Last November, an airline worker was shot and killed near an employee parking lot at Oklahoma City's airport, and in 2015 a machete-wielding man was shot to death after he attacked federal security officers at the New Orleans airport.

"While we have authorized doubling the number of TSA canine teams to try to prevent tragedies like this, the fact is that wherever there are crowds, such as at our airports, we remain vulnerable to these types of attacks," Nelson said.

Tampa International Airport stepped up its police presence throughout the facility shortly after news of the shooting broke, said John Tiliacos, vice president of operations for the Tampa airport. Airport police were a visible presence in the terminals, some openly carrying rifles and others with canine units.

Seven flights landed in Tampa Friday after being diverted from Fort Lauderdale, Tiliacos said. Five were flights from Central America and the Caribbean and two were domestic.

Two Fort Lauderdale-based Southwest Airlines flights scheduled to arrive in Tampa at 5:45 p.m. and 6:15 p.m. Friday were canceled.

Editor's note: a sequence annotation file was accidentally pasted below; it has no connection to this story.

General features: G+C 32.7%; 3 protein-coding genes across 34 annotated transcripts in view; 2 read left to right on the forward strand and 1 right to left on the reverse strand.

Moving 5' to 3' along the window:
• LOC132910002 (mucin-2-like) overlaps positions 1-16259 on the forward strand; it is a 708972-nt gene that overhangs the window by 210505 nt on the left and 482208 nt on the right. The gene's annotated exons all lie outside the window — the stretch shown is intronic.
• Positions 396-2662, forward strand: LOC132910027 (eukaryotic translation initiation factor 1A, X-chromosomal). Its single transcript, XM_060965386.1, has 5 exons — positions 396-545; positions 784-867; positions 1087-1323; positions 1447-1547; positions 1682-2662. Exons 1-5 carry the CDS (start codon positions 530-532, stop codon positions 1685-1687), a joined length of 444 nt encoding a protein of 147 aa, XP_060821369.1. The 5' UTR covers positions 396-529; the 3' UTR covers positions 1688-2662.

By 6 p.m., all diverted flights had landed in Tampa, and airline employees were working to help passengers find buses to Fort Lauderdale, Tiliacos said.

Among the stranded hoping to hitch a ride was Ben Lewittes, 20, who was headed to Fort Lauderdale on a Spirit Airlines flight from LaGuardia Airport in New York City when the shooting occurred.

The flight's pilot told passengers only that they were being diverted because of a "security threat" in Fort Lauderdale, Lewittes said. The confused travelers aboard the plane didn't learn the details of the shooting until after they landed in Tampa.

Still, Lewittes hoped he could complete his trip to visit a friend in Fort Lauderdale by bus.

"I'm not scared, I'm just thankful to be alive," Lewittes said.

Tampa police spokesman Stephen Hegarty said the attack in Fort Lauderdale will not have any impact on plans for security at this weekend's events surrounding the College Football Playoff National Championship.